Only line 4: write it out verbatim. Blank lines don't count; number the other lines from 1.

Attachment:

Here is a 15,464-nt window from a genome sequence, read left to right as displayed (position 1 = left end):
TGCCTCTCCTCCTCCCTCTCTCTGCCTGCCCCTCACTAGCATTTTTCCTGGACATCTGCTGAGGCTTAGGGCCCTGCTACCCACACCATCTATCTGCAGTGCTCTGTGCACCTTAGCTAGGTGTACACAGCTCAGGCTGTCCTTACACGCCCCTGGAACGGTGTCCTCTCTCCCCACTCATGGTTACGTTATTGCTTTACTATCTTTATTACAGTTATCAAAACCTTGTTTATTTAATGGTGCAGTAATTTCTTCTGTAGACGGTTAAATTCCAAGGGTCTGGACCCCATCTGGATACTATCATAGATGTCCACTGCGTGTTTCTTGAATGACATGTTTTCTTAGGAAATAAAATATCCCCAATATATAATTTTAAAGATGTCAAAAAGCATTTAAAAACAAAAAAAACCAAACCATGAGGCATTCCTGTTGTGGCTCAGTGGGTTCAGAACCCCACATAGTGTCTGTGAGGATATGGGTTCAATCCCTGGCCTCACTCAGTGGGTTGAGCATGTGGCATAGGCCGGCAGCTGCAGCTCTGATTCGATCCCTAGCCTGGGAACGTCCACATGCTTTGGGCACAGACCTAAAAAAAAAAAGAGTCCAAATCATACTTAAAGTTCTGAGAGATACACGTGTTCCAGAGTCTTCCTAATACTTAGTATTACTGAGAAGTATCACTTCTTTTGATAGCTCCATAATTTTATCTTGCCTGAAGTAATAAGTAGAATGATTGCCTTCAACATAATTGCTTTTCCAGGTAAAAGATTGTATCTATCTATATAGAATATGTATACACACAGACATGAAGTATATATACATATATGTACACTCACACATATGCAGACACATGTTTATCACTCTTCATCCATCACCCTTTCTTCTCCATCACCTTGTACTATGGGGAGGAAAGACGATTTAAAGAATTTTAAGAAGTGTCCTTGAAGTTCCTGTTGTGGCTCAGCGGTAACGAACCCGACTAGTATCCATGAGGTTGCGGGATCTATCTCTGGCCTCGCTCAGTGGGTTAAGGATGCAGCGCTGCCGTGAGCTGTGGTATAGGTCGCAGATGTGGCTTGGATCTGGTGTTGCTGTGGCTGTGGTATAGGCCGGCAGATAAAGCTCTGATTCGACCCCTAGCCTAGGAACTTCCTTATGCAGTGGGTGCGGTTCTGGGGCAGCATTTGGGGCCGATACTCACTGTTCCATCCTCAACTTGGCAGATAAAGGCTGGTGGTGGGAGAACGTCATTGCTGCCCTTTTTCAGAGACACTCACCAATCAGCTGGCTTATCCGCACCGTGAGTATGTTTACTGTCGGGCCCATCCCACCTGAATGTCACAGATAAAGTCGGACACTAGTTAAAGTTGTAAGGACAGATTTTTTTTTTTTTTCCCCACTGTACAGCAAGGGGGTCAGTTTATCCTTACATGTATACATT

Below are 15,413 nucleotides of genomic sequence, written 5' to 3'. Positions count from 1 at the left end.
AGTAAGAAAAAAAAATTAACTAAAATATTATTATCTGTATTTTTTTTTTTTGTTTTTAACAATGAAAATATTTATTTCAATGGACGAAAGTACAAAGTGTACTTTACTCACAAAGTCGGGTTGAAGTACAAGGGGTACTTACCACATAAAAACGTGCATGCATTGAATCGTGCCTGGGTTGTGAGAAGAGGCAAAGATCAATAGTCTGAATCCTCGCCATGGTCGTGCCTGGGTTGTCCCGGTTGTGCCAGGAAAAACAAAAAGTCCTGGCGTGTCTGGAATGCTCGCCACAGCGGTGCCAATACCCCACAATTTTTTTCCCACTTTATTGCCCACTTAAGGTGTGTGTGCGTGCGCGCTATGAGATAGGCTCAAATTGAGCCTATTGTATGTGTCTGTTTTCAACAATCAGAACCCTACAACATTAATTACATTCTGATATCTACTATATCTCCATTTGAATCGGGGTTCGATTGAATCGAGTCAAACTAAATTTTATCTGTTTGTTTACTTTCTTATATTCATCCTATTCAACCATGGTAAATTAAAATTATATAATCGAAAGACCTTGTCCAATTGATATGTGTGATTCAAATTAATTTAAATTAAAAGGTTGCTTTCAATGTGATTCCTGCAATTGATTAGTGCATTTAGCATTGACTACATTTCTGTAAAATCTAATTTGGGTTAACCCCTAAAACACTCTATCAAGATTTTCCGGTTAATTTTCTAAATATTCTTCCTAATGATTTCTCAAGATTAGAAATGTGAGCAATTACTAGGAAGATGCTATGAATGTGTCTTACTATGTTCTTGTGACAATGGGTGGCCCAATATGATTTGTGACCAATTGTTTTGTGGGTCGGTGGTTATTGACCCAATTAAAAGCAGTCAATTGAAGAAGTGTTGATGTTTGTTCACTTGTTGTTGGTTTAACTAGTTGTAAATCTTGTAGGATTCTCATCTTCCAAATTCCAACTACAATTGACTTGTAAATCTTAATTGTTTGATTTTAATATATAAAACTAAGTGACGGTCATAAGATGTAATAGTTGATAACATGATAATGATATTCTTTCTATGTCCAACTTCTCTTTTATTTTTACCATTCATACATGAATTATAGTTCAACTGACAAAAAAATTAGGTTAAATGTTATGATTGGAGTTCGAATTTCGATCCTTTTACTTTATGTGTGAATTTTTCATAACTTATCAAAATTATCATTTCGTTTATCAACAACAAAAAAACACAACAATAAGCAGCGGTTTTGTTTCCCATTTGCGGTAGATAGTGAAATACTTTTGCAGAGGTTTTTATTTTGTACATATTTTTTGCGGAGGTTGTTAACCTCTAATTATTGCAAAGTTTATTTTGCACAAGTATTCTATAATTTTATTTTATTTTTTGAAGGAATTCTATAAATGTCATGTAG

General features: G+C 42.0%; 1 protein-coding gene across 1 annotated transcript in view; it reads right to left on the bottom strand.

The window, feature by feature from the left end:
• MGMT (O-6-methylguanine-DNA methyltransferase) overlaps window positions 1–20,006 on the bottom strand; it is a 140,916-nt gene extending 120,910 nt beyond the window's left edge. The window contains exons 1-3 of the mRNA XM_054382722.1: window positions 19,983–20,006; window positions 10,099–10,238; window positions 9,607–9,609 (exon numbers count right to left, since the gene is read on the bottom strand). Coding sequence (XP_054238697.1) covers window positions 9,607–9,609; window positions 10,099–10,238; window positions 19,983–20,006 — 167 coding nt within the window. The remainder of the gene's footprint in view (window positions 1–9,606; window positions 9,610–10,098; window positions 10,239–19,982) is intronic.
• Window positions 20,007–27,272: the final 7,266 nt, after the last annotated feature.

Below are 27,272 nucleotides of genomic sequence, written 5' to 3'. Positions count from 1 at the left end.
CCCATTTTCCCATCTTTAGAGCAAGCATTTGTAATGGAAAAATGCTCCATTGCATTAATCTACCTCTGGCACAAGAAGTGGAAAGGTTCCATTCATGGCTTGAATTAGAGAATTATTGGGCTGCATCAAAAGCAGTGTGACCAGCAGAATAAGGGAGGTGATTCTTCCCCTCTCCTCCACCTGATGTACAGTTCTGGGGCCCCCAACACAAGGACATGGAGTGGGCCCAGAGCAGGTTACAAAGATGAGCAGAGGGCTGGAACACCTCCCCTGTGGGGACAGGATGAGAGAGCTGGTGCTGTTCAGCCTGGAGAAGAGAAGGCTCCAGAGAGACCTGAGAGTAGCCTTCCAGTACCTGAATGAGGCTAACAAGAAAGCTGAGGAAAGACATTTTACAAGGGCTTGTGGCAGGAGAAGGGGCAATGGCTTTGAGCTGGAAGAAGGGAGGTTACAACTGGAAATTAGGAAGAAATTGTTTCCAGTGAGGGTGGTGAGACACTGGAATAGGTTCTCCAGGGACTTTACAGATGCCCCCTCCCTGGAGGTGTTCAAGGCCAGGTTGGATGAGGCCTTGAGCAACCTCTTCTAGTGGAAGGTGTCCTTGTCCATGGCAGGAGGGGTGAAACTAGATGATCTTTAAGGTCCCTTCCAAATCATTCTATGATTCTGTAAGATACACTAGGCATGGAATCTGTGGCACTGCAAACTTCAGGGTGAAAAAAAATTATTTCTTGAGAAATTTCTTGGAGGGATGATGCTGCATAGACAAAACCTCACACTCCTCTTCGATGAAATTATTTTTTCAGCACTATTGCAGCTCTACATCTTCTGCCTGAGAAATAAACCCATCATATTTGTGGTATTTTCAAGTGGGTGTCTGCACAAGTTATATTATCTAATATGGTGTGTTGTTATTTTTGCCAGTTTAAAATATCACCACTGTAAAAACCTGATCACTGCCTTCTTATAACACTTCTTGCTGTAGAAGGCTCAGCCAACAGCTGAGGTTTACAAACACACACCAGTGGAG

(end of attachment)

AGTAAGAAAAAAAAATTAACTAAAATATTATTATCTGTATTTTTTTTTTTTGTTTTTAACAATGAAAATATTTATTTCAATGGACGAAAGTACAAAGTGTACTTTACTCACAAAGTCGGGTTGAAGTACAAGGGGTACTTACCACATAAAAACGTGCATGCATTGAATCGTGCCTGGGTTGTGAGAAGAGGCAAAGATCAATAGTCTGAATCCTCGCCATGGTCGTGCCTGGGTTGTCCCGGTTGTGCCAGGAAAAACAAAAAGTCCTGGCGTGTCTGGAATGCTCGCCACAGCGGTGCCAATACCCCACAATTTTTTTCCCACTTTATTGCCCACTTAAGGTGTGTGTGCGTGCGCGCTATGAGATAGGCTCAAATTGAGCCTATTGTATGTGTCTGTTTTCAACAATCAGAACCCTACAACATTAATTACATTCTGATATCTACTATATCTCCATTTGAATCGGGGTTCGATTGAATCGAGTCAAACTAAATTTTATCTGTTTGTTTACTTTCTTATATTCATCCTATTCAACCATGGTAAATTAAAATTATATAATCGAAAGACCTTGTCCAATTGATATGTGTGATTCAAATTAATTTAAATTAAAAGGTTGCTTTCAATGTGATTCCTGCAATTGATTAGTGCATTTAGCATTGACTACATTTCTGTAAAATCTAATTTGGGTTAACCCCTAAAACACTCTATCAAGATTTTCCGGTTAATTTTCTAAATATTCTTCCTAATGATTTCTCAAGATTAGAAATGTGAGCAATTACTAGGAAGATGCTATGAATGTGTCTTACTATGTTCTTGTGACAATGGGTGGCCCAATATGATTTGTGACCAATTGTTTTGTGGGTCGGTGGTTATTGACCCAATTAAAAGCAGTCAATTGAAGAAGTGTTGATGTTTGTTCACTTGTTGTTGGTTTAACTAGTTGTAAATCTTGTAGGATTCTCATCTTCCAAATTCCAACTACAATTGACTTGTAAATCTTAATTGTTTGATTTTAATATATAAAACTAAGTGACGGTCATAAGATGTAATAGTTGATAACATGATAATGATATTCTTTCTATGTCCAACTTCTCTTTTATTTTTACCATTCATACATGAATTATAGTTCAACTGACAAAAAAATTAGGTTAAATGTTATGATTGGAGTTCGAATTTCGATCCTTTTACTTTATGTGTGAATTTTTCATAACTTATCAAAATTATCATTTCGTTTATCAACAACAAAAAAACACAACAATAAGCAGCGGTTTTGTTTCCCATTTGCGGTAGATAGTGAAATACTTTTGCAGAGGTTTTTATTTTGTACATATTTTTTGCGGAGGTTGTTAACCTCTAATTATTGCAAAGTTTATTTTGCACAAGTATTCTATAATTTTATTTTATTTTTTGAAGGAATTCTATAAATGTCATGTAG